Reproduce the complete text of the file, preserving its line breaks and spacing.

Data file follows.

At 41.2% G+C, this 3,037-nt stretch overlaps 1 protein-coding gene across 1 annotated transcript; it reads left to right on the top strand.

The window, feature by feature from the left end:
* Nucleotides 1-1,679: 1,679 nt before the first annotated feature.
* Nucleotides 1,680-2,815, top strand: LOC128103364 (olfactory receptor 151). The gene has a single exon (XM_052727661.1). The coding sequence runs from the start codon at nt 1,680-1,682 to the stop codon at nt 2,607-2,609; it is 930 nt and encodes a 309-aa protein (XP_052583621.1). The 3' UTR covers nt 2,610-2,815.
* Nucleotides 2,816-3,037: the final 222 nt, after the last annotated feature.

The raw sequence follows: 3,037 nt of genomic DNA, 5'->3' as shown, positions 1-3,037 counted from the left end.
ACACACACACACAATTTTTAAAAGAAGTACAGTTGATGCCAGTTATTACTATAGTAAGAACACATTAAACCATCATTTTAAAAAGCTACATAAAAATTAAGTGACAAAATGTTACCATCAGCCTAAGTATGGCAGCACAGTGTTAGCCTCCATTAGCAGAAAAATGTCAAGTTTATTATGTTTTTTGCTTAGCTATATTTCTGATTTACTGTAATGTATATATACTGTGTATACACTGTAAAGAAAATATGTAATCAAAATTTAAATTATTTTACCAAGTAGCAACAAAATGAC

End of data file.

At 41.2% G+C, this 3,037-nt stretch overlaps 1 protein-coding gene across 1 annotated transcript; it reads left to right on the top strand.

The window, feature by feature from the left end:
* Nucleotides 1-1,679: 1,679 nt before the first annotated feature.
* Nucleotides 1,680-2,815, top strand: LOC128103364 (olfactory receptor 151). The gene has a single exon (XM_052727661.1). The coding sequence runs from the start codon at nt 1,680-1,682 to the stop codon at nt 2,607-2,609; it is 930 nt and encodes a 309-aa protein (XP_052583621.1). The 3' UTR covers nt 2,610-2,815.
* Nucleotides 2,816-3,037: the final 222 nt, after the last annotated feature.

The raw sequence follows: 3,037 nt of genomic DNA, 5'->3' as shown, positions 1-3,037 counted from the left end.
ACACACACACACAATTTTTAAAAGAAGTACAGTTGATGCCAGTTATTACTATAGTAAGAACACATTAAACCATCATTTTAAAAAGCTACATAAAAATTAAGTGACAAAATGTTACCATCAGCCTAAGTATGGCAGCACAGTGTTAGCCTCCATTAGCAGAAAAATGTCAAGTTTATTATGTTTTTTGCTTAGCTATATTTCTGATTTACTGTAATGTATATATACTGTGTATACACTGTAAAGAAAATATGTAATCAAAATTTAAATTATTTTACCAAGTAGCAACAAAATGAC